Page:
Volunteer Spotlight – Dorian

June 2, 2010

When Dorian volunteers, she is hard to keep up with. She is always on the move! Once a week she voluteers and packs emergency food hampers of food for our patrons. If she’s not packing hampers, you will find her working on another task in the warehouse. Dorian moved to Canada 3 years ago with her family. She has been with us for 2.5 years. Dorian is originally from Colombia.  In my best attempt, I am going to use  my very rusty Spanish  to translate Dorian’s story from Spanish to English. Therefore, this will be in both languages.  As well, I must thank my coworker Salvador, who has been kind enough to edit my Spanish. (more…)

Nothing is unusual here….

June 2, 2010

In the two years (and counting…) that I’ve been working here I’ve been introduced to many unusual foods such as lychee, rapini, jicamas, cactus or prickly pears, and carambola. Though these items are unusual to me, it’s hard for our program to really label any food unusual. No matter what the food is, there are always patrons that recognize and enjoy each “unusual” item.

Being exposed to these new and “unusual” foods is one thing I definitely enjoy about my position as an Intake Worker here. I believe that had I not accepted this opportunity, I would never have been exposed to learning about or given the opportunity to try many of these unusual items. But thankfully I’ve been given the chance to learn about many new foods through lessons by our patrons, and Matt has given me the task of food promotion to teach others about these foods as well.

Food promotion is a task that I have been working on for a few months now. The idea is to encourage patrons to try less commonly known foods by providing them an informative poster of the item and recipe suggestions. The poster describes what the food item is, a picture of the item, where it comes from, what it tastes like, nutrition, storage and briefly some ideas on how to use the food item. Many patrons appreciate the posters as it helps give them a vague idea of what to expect, but take the recipe suggestions as a reminder of how to use the item when they get home.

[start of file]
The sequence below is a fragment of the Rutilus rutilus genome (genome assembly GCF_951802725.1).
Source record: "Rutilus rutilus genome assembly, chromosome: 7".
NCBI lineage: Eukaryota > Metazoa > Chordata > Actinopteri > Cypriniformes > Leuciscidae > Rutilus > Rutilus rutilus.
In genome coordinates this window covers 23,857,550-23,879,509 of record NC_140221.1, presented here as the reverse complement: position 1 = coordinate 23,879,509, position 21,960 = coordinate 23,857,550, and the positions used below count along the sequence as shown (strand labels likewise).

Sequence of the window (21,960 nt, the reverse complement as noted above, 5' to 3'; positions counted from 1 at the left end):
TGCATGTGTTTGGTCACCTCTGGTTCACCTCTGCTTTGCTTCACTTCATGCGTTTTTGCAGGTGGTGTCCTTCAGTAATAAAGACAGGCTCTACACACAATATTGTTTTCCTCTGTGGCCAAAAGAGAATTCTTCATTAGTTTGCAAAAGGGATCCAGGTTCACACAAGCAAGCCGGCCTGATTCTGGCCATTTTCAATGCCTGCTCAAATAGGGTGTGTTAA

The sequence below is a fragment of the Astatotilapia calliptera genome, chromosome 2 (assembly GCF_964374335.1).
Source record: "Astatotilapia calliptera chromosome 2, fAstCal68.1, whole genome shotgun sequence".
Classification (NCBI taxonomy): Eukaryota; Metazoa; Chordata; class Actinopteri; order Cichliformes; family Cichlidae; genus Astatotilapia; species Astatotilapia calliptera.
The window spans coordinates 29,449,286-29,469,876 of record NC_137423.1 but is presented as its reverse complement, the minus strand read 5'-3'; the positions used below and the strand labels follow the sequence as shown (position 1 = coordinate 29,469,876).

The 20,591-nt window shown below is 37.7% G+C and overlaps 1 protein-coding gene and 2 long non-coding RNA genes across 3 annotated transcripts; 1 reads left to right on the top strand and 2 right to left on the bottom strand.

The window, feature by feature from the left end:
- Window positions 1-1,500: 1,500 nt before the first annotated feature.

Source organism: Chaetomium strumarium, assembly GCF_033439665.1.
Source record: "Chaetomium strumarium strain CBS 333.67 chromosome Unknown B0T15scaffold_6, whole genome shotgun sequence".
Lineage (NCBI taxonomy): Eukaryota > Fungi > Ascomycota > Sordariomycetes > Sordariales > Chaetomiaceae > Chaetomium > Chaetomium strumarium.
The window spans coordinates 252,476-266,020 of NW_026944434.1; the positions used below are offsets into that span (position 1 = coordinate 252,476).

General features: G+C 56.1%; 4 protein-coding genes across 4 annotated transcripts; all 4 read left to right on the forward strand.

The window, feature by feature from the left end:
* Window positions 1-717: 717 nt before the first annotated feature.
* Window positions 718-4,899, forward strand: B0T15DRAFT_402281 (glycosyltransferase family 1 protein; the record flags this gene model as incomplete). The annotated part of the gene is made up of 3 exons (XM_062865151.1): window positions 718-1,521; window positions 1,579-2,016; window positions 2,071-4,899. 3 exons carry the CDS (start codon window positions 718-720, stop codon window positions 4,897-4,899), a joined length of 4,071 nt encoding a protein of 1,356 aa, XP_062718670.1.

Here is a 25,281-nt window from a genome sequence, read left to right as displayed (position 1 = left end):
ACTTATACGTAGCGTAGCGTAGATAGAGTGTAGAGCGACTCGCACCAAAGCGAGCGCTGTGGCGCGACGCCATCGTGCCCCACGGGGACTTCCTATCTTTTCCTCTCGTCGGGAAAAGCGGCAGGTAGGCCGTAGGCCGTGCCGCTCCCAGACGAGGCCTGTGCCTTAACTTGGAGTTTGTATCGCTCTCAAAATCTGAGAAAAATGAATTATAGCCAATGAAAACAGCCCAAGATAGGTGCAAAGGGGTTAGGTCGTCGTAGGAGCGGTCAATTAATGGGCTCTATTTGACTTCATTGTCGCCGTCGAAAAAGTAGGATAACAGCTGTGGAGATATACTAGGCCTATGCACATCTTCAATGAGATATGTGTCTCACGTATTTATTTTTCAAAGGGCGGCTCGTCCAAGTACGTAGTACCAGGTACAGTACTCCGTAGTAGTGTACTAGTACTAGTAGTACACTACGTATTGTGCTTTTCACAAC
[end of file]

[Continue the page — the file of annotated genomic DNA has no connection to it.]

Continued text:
Offering or promoting “unusual” foods happens in one of two ways. These items are either placed in our lobby for people to help themselves to; or offered in a hamper on our call out window. At either spot, staff and volunteers do their best to ensure each patron has a chance to decide whether or not they would like to take this item home with them and a little gentle encouragement to try a small amount of the food if they’re unsure.

To describe this process a little bit better, here’s an example. We recently received approximately 1500 pounds of pot barley from the Food Bank. Thanks to a lot of volunteer effort, the pot barley has been bagged into 500 gram packages to be offered to patrons on our call out window. For those of you who don’t know what pot barley is, here’s a picture:

This picture is part of the poster that has been placed by our call out window to give patrons an idea of what this “unusual” item is. Here’s a brief overview of the information on the poster to help inform patrons on pot barley:
– Pot barley is a type of cereal grain.
– Originated in Ethiopia and Southeast Asia, but is grown in over 100 countries.
– Has a more flavourful and more chewy texture than white rice, but a more subtle taste than brown rice.
– Good source of phosphorus; niacin; calcium; vitamins A and E; copper; magnesium; and manganese.
– Can be cooked in a similar way to rice.
– Good for soups and stews; or hot or cold in a salad.

Since this “unusual” item has been placed on our call out window the volunteers who diligently pack many food hampers each day are asked to inquire if patrons are interested in barley. Many people are unfamiliar with how to cook barley; so this is where our recipe suggestions come in handy to encourage the patrons to try this new and “unusual” food. One recipe suggestion we gave was how to make a salad:

Simmer 1 cup barley for 45 minutes in 4 cups soup stock. Mix in ½ cup chicken, herbs (of your choice), ½ cup steamed broccoli, and the juice of a lemon. Enjoy!

For each recipe suggestion I try to minimize the amount of other ingredients that may be needed to make the dish, or try to incorporate some of the regular donations our program receives such as squash, carrots, or broccoli. Hopefully by doing this it makes it easier and more enjoyable for people to take these extra items to stretch their hamper in a few new ways.

My recipe suggestions aren’t the only food promotion source though. Many times patrons will look oddly at an “unusual” food in our lobby, and after exclaiming “what is this thing?!” another patron will explain the taste and nutrition of the unusual food. Although this doesn’t always lead to both patrons leaving with the food item; it gives patrons a chance to share the cultural value of this food and their culinary experiences to take away some of the mystery in this new or less commonly known food for other patrons.